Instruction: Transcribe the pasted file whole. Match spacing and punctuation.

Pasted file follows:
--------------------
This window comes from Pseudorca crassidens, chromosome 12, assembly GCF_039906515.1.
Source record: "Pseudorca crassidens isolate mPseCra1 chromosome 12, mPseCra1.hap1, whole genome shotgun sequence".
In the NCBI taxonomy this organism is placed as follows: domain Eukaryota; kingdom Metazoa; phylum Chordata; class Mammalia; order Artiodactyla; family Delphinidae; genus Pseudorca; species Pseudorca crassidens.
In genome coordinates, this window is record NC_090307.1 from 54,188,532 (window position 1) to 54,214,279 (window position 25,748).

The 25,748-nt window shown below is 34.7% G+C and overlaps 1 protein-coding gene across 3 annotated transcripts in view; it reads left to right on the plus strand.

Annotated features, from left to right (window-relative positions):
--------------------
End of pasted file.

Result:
This window comes from Pseudorca crassidens, chromosome 12, assembly GCF_039906515.1.
Source record: "Pseudorca crassidens isolate mPseCra1 chromosome 12, mPseCra1.hap1, whole genome shotgun sequence".
In the NCBI taxonomy this organism is placed as follows: domain Eukaryota; kingdom Metazoa; phylum Chordata; class Mammalia; order Artiodactyla; family Delphinidae; genus Pseudorca; species Pseudorca crassidens.
In genome coordinates, this window is record NC_090307.1 from 54,188,532 (window position 1) to 54,214,279 (window position 25,748).

The 25,748-nt window shown below is 34.7% G+C and overlaps 1 protein-coding gene across 3 annotated transcripts in view; it reads left to right on the plus strand.

Annotated features, from left to right (window-relative positions):